Saturday, August 25, 2012

Saturday Morning Western Pulp: All Western, June 1935

This is an issue I own and read recently, and the cover scan is from that copy. The cover painting by R. Farrington Elwell, an artist I'm not really familiar with, is called "Disputed Brands", and it's exactly what it sounds like.

The issue leads off with a novelette from one of my favorite authors, W.C. Tuttle. This is a stand-alone story, rather than being from one of Tuttle's many different series, and it's a pretty good one. His hero this time is a young cowboy named Rusty Steele who has to sort out the mystery of a long-standing feud between two ranches. There are stagecoach wrecks, disappearances, and shootouts, and while the big twist in the plot is pretty predictable, Tuttle's fast-moving, humor-laced style is so enjoyable that it doesn't really matter.

Next up is the second part of a three-part series of articles called "I Rode With the Daltons!" Supposedly written by Emmett Dalton, the lone survivor of the famous outlaw gang, "as told to" Charles M. Martin, it's a fictionalization of several historical incidents. I suspect that former cowboy and prolific pulpster Martin, who sometimes wrote as Chuck Martin, wrote the whole thing with little if any input from Emmett Dalton. Either way, it's an entertaining piece that stops just short of the gang's raid on Coffeyville, Kansas, which turned out to be their Waterloo.

The short story "Coffin Talk" is by-lined Walt Remington, which sounds like a pseudonym to me. I don't know who wrote it, but this yarn about a sinister undertaker and a couple of vengeance-seeking cowboys is enjoyable.

Eugene Cunningham had an odd, distinctive style that takes some getting used to, but once you do, it's very effective. His novelette in this issue, "Concho Guns", finds a young cowboy on the run from the law for a shooting that wasn't his fault, and naturally he finds himself in even more trouble when he winds up in the middle of a war between two rival store owners, one of whom is also the local sheriff. Cunningham's work has the reputation of being some of the most violent in the Western pulps. That's true here as there are shootouts and corpses galore, and it's hard to guess who will survive and who won't.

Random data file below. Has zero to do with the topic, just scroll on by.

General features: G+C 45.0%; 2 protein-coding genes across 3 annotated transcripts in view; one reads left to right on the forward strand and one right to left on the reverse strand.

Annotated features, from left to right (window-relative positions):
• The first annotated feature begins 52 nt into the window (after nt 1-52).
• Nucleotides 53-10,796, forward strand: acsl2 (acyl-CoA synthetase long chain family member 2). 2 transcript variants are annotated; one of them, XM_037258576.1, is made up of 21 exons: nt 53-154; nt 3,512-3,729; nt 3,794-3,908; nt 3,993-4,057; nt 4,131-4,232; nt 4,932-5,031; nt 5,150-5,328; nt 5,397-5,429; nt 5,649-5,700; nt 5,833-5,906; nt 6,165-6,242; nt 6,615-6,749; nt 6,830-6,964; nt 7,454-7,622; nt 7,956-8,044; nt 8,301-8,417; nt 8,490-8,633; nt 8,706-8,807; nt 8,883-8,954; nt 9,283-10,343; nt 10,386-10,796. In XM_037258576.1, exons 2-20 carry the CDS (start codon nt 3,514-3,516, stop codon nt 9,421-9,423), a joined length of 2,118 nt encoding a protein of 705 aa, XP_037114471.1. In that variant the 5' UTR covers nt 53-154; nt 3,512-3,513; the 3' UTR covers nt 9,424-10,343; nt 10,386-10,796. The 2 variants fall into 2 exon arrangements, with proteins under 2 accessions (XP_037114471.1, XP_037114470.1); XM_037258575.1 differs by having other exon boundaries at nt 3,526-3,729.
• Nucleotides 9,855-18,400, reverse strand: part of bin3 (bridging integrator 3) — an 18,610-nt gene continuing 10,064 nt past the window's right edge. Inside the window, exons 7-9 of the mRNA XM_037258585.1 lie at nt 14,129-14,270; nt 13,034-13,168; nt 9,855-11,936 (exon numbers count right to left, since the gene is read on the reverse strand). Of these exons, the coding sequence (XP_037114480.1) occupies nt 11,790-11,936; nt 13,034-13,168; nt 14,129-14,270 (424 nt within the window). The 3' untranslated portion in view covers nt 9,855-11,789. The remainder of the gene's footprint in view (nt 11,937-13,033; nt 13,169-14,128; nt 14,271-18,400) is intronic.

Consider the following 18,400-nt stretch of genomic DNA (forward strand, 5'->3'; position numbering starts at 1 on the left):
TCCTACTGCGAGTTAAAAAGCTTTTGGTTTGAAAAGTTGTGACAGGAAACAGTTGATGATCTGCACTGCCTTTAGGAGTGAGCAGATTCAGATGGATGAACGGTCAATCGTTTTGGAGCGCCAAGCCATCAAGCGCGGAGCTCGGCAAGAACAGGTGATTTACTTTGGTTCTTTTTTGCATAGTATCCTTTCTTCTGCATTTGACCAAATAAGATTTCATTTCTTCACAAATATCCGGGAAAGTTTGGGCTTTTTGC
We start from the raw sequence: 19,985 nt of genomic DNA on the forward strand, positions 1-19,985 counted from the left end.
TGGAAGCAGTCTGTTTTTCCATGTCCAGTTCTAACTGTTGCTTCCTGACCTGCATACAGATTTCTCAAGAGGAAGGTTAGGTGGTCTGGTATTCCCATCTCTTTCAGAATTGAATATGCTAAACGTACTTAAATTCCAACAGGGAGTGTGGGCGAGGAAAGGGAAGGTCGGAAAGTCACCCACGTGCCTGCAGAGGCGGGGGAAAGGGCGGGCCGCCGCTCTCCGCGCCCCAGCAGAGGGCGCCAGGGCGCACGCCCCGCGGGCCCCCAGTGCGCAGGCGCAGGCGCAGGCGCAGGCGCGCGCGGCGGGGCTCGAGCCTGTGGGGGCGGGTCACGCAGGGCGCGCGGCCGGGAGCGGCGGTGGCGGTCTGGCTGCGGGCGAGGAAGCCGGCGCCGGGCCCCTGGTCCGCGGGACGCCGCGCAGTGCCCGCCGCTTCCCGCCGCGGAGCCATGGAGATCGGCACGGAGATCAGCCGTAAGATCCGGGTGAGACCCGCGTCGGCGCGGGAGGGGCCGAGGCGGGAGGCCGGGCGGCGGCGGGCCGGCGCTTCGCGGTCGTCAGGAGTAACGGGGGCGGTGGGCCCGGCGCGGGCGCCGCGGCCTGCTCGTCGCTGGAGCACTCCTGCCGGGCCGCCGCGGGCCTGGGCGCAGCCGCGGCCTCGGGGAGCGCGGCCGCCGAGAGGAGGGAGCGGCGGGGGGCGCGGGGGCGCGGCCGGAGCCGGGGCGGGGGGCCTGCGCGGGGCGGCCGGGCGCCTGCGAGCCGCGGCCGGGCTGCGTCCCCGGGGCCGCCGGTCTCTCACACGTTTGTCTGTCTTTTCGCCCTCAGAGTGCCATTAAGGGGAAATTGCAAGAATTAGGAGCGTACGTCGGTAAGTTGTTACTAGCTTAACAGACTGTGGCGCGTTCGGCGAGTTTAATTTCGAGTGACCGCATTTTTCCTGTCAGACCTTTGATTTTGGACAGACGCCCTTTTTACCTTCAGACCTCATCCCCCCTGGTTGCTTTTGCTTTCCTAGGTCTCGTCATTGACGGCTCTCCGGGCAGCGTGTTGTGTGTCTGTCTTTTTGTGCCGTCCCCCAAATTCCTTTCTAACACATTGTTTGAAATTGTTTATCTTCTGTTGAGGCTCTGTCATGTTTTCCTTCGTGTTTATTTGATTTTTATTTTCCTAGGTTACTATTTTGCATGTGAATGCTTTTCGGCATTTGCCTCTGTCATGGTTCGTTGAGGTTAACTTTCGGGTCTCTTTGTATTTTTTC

E.W. Thistlethwaite (there's a rugged Western name for you) evidently wrote a series of articles for ALL WESTERN about various professions. "Ranger!" isn't about the Texas Rangers, as you might suppose. It's an examination of a Forest Ranger's work and daily life. Pretty interesting stuff.

James P. Olsen was a prolific pulp writer who also used the pseudonym James A. Lawson. Under that name he wrote a fine series of slightly wacky hardboiled crime yarns about oilfield troubleshooter Dallas Duane. Olsen could write straight action yarns as well as Bellemesque goofiness. His short story "Matagorda Man" is the more straightforward type and concerns a mysterious manhunter tracking down a notorious outlaw. This one also has a "twist" ending that's anything but. I enjoyed it anyway because of Olsen's terse, fast-moving style.

"Johnny Colt Rides" is by Hapsburg Liebe (really Charles Haven Liebe), another author who shows up all the time in the Western pulps. He wrote for just about every publisher in the business and turned out competent stories like the one here, which finds the young gunslinger of the title venturing below the border to trap an outlaw gang.

Clay Starr is a house-name, so there's no telling who wrote "Too Many Cattle". It's about a rancher trying to prevent a tick-infested herd from contaminating his range. A decent story, but like the one by Liebe, nothing special.

This issue is rounded out by "Burnin' Powder", a column on guns and ammo by Philip B. Sharpe, a name that's familiar to me. I think he wrote about similar subjects for other pulps.

I came across a stack of ALL WESTERN issues the other day while I was looking for a particular one (I didn't have it), and it appears to have been a pretty good Western pulp. June 1935 is certainly a fine issue, with three excellent stories (by Tuttle, Cunningham, and Olsen), and readable ones by the other authors. I'm not sure I'd ever read a pulp published by Dell before. I'll definitely read more of ALL WESTERN.


Walker Martin said...

You are right about ALL WESTERN being one of the better western pulps. It lasted for 89 issues from 1931 to 1943.

Duane Spurlock said...

David Saunders came across an issue of (I think it was) ALL WESTERN at PulpFest. First one I'd seen. It included a nice line up of writers. David was intrigued because all the interior illos were by Frederick Blakesley, far better known as an illustrator for the air war pulps. The western illustrations were very nice, though.